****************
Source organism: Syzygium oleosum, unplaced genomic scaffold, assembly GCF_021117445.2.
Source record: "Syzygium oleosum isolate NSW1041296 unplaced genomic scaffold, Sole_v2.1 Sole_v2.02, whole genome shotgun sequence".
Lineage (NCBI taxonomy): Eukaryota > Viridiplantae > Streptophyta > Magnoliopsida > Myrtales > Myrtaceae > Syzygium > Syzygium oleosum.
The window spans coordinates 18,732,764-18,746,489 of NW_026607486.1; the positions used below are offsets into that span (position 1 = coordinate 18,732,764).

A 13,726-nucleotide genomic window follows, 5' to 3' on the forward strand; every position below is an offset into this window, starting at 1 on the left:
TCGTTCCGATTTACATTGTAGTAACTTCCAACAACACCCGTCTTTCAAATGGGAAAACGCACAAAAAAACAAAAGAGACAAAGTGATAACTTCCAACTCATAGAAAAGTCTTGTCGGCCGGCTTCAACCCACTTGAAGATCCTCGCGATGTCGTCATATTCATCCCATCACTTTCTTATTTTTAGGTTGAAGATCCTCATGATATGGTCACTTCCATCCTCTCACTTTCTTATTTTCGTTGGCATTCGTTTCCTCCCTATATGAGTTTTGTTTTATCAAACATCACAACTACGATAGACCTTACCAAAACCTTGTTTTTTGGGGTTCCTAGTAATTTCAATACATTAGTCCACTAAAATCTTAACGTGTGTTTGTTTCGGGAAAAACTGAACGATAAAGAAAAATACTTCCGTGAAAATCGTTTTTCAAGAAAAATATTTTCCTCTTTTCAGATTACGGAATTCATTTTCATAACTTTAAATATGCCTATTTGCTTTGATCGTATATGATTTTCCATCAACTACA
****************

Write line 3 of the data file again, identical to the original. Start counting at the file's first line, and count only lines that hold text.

Lineage (NCBI taxonomy): Eukaryota > Viridiplantae > Streptophyta > Magnoliopsida > Myrtales > Myrtaceae > Syzygium > Syzygium oleosum.